By Wesley J. Smith, J.D., Special Consultant to the CBC
One of the things that disheartened me about the law–to the point that I quit a successful trial practice–was that the rules of evidence almost as often kept the truth out as prevented falsehoods from coming in to the court’s/jury’s consideration. And that seems to have happened in the Final Exit Assisted Suicide trial that involved the death of a mentally ill woman. Only the jury was not told she was mentally ill. From the story:
One point worth noting as the jurors begin to deliberate: For legal reasons, they never learned that Van Voorhis was not seriously physically ill when she committed suicide, but was suffering from long-term mental illness.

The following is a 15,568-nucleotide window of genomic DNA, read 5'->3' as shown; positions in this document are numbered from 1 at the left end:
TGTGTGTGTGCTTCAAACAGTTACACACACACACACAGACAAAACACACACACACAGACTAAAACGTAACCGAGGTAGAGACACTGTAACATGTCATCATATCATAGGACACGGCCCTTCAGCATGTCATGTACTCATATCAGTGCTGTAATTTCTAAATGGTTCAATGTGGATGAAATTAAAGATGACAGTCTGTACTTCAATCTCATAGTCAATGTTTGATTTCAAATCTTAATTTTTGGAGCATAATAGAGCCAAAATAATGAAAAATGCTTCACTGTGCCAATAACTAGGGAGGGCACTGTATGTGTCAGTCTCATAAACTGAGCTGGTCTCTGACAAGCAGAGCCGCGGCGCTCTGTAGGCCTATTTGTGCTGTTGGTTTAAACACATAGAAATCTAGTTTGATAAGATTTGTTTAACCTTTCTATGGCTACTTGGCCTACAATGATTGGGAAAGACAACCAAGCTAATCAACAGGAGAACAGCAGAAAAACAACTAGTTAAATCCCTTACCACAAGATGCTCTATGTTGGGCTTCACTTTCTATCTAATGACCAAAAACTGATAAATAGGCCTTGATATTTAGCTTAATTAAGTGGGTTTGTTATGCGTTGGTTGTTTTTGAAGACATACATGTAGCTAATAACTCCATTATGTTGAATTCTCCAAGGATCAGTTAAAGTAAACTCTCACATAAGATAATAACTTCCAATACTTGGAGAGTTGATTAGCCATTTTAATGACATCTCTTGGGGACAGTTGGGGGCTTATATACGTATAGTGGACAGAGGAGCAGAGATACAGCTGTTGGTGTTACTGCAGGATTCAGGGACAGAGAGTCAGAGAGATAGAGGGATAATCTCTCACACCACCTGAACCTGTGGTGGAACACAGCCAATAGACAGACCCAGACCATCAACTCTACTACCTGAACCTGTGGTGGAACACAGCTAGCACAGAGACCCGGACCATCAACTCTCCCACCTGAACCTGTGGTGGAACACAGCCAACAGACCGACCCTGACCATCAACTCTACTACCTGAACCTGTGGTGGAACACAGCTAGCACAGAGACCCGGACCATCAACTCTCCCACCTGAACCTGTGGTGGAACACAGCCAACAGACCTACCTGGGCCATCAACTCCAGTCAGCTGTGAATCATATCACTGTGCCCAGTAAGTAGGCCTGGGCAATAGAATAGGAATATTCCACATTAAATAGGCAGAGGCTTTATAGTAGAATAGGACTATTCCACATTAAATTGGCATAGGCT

I am not saying that the judge made the wrong decision under the law in this case. I have no idea. I am saying that the jury is going to its deliberations without the full truth, and indeed, facts relevant to the intent of the defendants and the state of mind of the person they are accused of committing manslaughter against. It is discouraging to me how often that is the case.
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